Flummoxed by the number of films labeled Experimental at festivals the past few years, after this year’s International Kurz(Short)FilmFestival (IKFF) I interviewed co-director Sven Schwarz.* Prompting this was, leaving an IKFF special program—eleven shorts labeled Experimental were shown—I happened to see Ulrich Ortlieb who’s with Filmfest Hamburg (FFHH). Talking about films we’d seen led to film categories, i.e. the idea for this interview article. Ulrich (Press) organized an interview with Jens Geiger (Programming). When we met mid-July, I quickly discovered that with developments in filmmaking, new technologies, et al, those at the forefront are on a classifications slippery slope. And it’s not getting any easier.
Marinell Haegelin: How are films selected?
Jens Geiger and Ulrich Ortlieb: Primarily, from submissions that fit our standards (length, production year, etc.): we receive 600 – 700 feature films a year. Also, potential film selections come from other festivals, film markets, and from distributors. These four sources provide approximately 1,000 films for us to weed through.
M.H.: What ratio of films that you receive does not fit in to existing categories?
J.G. and U.O.: An educated guess is that 25% of the films we receive don’t fit clearly in to existing categories. We rewrite 90% of the filmmakers’ synopses we receive, emphasizing what made us choose a particular film. 5-10% of synopses come from distributors that are better than the ones we receive from the filmmakers. We look at the essence of the film to help us classify it.
M.H.: How do you categorize these films, i.e. what basic guideline do you use?
J.G. and U.O.: Different labels are documentary, fiction, experimental, and last year (2013) we introduced Hybrid. At the beginning of the catalogue, we defined what Hybrid means for us: just that it’s not clear! We coined this label because we didn’t know where to put a film—we were receiving more and more “experimental.” Jens specifies, “For the program department it was a way to (hopefully) get people to think about these gray zones – to try to get people to talk about how films aren’t always clear.”
M.H.: Would it be fair to say other festivals and / or film markets are experiencing a similar dilemma / uncertainty?
J.G.: I would guess so. (We) all have the same starting point, although some festivals like the uncertainties – Marseille (France) looks for Hybrid films. FFHH has a big audience and populace; I think it’s positive not all want run-of-the-mill films – (our) audience is more educated and savvy. Maybe we’ll get to the point where there are no labels: films A, and B and C. We see each film as a piece of art. Right now, that’s not realistic… people want, and we try to give, guidance. It would be nice to reach this point.
U.O.: People understand movies differently. We don’t automatically agree with labels another festival’s given a film, which indicates we got different things from the film. There’s always growth in our work (over the years), whereby at some new stage, I think borders get more fluid, I hope…
M.H.: Film festivals are one of the few viable avenues for independent filmmakers to show their films, and for audiences to see something new, albeit perhaps non-commercial.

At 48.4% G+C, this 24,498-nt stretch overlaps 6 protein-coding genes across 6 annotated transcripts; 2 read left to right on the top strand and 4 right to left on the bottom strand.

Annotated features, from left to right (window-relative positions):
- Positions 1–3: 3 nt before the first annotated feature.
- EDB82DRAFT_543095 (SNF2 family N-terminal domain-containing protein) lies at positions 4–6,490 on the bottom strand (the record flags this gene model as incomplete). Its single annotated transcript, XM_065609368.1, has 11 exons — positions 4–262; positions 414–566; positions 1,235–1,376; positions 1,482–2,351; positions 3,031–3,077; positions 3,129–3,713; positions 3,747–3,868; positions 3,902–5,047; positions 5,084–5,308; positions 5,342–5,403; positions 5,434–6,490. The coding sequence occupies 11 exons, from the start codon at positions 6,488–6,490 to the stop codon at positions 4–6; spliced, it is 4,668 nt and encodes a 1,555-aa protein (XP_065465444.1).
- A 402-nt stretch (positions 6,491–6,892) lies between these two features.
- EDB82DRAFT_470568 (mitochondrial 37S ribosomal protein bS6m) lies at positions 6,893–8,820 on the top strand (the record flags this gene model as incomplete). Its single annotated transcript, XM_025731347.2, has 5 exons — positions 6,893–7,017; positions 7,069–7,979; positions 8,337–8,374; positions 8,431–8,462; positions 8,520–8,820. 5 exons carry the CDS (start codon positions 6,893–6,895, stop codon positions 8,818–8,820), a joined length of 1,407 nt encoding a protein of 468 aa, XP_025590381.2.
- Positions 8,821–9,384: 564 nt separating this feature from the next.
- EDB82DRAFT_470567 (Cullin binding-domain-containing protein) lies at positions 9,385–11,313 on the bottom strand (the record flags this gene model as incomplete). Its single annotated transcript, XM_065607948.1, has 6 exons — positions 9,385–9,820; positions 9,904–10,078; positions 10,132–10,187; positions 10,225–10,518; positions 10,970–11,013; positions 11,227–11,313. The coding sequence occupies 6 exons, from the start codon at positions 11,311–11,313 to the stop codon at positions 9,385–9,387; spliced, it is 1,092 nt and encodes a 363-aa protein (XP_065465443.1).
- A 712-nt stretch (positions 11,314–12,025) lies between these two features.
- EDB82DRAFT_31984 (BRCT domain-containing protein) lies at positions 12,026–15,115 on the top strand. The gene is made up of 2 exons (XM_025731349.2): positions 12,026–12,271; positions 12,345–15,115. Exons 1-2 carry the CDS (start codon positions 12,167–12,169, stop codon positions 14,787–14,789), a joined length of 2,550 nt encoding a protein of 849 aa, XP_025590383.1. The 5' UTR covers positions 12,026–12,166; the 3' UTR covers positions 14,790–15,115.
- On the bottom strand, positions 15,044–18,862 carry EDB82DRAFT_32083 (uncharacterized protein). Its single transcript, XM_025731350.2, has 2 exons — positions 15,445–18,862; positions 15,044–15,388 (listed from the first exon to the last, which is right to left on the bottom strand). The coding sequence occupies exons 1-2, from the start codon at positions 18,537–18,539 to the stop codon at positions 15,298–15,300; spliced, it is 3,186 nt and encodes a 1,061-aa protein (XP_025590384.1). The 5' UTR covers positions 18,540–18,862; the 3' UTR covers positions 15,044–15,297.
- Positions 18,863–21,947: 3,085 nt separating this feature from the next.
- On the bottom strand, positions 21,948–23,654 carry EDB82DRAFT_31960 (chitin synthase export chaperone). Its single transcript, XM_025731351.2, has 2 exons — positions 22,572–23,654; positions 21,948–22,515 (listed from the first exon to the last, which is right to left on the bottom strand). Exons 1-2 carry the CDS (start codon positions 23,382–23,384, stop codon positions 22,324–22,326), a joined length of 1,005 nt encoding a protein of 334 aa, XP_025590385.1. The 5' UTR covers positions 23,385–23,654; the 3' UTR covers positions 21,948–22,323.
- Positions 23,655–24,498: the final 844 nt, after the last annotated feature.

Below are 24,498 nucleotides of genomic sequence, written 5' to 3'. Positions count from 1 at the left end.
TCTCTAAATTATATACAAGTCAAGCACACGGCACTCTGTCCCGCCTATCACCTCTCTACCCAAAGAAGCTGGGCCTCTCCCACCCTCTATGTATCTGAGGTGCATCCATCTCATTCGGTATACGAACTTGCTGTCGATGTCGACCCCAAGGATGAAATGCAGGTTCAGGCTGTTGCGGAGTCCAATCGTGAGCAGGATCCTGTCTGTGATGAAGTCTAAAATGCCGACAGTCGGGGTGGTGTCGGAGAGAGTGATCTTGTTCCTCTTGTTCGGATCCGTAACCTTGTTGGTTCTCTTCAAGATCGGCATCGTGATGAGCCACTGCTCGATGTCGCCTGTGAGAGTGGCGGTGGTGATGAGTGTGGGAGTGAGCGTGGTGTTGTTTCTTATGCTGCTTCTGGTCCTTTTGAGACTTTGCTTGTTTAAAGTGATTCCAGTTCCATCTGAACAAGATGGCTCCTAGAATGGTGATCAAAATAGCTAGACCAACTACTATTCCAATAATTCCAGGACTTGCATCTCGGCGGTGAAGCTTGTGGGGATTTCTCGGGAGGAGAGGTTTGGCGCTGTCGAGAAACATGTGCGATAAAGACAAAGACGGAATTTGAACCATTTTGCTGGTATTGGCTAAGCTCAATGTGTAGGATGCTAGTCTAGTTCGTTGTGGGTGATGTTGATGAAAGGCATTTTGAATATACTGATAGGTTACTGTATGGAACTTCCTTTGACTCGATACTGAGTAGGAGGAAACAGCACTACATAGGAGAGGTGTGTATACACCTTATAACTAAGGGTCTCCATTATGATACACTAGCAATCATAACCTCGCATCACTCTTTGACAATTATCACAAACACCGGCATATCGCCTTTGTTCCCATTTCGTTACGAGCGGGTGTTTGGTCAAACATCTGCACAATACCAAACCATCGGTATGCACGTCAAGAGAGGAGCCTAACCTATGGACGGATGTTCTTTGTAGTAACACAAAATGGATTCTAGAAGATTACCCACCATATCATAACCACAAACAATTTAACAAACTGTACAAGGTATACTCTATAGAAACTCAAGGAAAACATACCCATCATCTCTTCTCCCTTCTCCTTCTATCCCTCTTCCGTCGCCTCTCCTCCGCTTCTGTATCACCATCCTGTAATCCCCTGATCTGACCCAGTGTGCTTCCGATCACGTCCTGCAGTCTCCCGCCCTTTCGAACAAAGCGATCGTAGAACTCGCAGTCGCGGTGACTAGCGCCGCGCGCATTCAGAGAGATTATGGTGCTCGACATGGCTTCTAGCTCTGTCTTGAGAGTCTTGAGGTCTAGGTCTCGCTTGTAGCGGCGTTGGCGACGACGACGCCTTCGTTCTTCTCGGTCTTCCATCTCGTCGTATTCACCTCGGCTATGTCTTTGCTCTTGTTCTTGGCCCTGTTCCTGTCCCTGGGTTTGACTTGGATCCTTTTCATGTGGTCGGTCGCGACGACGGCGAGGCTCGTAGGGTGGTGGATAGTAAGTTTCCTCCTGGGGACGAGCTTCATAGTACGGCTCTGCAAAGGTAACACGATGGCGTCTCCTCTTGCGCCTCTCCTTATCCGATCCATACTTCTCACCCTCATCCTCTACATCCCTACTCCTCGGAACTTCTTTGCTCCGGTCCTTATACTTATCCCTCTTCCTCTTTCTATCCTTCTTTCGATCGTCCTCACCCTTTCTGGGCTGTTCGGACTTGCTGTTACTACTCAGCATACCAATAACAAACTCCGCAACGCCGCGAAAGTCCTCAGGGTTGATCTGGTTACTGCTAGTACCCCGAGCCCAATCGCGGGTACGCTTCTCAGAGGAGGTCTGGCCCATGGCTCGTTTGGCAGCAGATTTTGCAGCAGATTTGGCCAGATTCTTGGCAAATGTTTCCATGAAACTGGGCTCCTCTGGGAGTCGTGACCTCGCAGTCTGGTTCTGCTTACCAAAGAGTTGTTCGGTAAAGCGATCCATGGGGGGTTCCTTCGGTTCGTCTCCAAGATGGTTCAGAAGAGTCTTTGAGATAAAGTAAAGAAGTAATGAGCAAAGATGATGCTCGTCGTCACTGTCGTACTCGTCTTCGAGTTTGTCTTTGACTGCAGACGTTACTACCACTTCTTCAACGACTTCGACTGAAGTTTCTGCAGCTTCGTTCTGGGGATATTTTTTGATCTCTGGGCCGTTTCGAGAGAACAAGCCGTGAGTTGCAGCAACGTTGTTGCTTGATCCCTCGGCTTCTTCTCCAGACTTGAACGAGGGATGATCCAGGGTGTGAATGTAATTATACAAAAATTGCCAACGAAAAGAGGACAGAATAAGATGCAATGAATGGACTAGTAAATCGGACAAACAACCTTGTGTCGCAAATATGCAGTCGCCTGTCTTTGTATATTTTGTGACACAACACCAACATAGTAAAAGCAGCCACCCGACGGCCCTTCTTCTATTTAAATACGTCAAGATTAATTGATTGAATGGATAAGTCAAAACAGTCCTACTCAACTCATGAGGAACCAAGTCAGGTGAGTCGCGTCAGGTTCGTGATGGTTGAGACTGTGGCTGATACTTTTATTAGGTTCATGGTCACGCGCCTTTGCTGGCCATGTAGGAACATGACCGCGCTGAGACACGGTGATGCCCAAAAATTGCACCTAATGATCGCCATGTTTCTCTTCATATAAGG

J.G. and U.O.: It’s talking about very different approaches between film festivals, markets, and distributors. For industry, it’s a big problem. There’s a new level of mainstream independent filmmakers, i.e. Alexander Payne, John Waters, Jim Jarmusch. That’s what festivals are for – a sort of buyers field. For the small filmmakers that's more important, since festivals are still one of the few sources for raising money. The last five years they’re asking festivals for screening fees to cover their costs. Young filmmakers are shocked how little they’re offered at (film) markets. (We) understand; everybody in the industry’s trying to find new ways to raise money.
M.H.: Have you had conversations with others in the industry about creating new genre / category titles?
J.G. and U.O.: It’d be harder for industry; they have strategies regarding titles and genres for targeting peer groups (to sell their product.) (We’re) not thinking about genre titles per se: we concentrate on matching certain types of features to put sections together – it’s a luxurious position. For short film festivals, it’s harder because they have to put together a number of (short) films just to create a program.
J.G.: We try to give (films) a color and tone, but label as little as possible… (we’re) reluctant to be too specific, instead leave audiences some space to breathe. We’re not so arrogant as to say what a film is.
U.O.: (We) give orientations so (audiences) don’t get lost, and have the freedom to see what they want to, or do see, in (a feature) film.
M.H.: Would you consider working with IKFF to develop contemporary genre titles (for local film festivals at least) thereby possibly becoming (industry) pioneers?
J.G. and U.O.: Yes, it would be great to develop common strategies: a Hamburg labeling guide perhaps the film buffs would like. From in-house discourse, we developed (and intend keeping) last year’s Hybrid label, “like two ends of one very long line.” Some art school students came and talked to us specifically about their films being Hybrid, which opened interesting commentaries.
J.G.: But how we choose films, and how IKFF does is very different. I think they’re doing a great job. (So it) wouldn’t be a good idea for every festival to have the same labels, (and I’d) be surprised. Different festivals have different audiences with different expectations. Each festival wants their audiences to attend and then experience their own idea of a film.
*Companion interview article with Sven Schwarz available at: www.kinocritics.com > Behind the Scenes > Internationales KurzFilmFestival Hamburg: 2014 > “Experimental” Getting a Bad Name at Film Festivals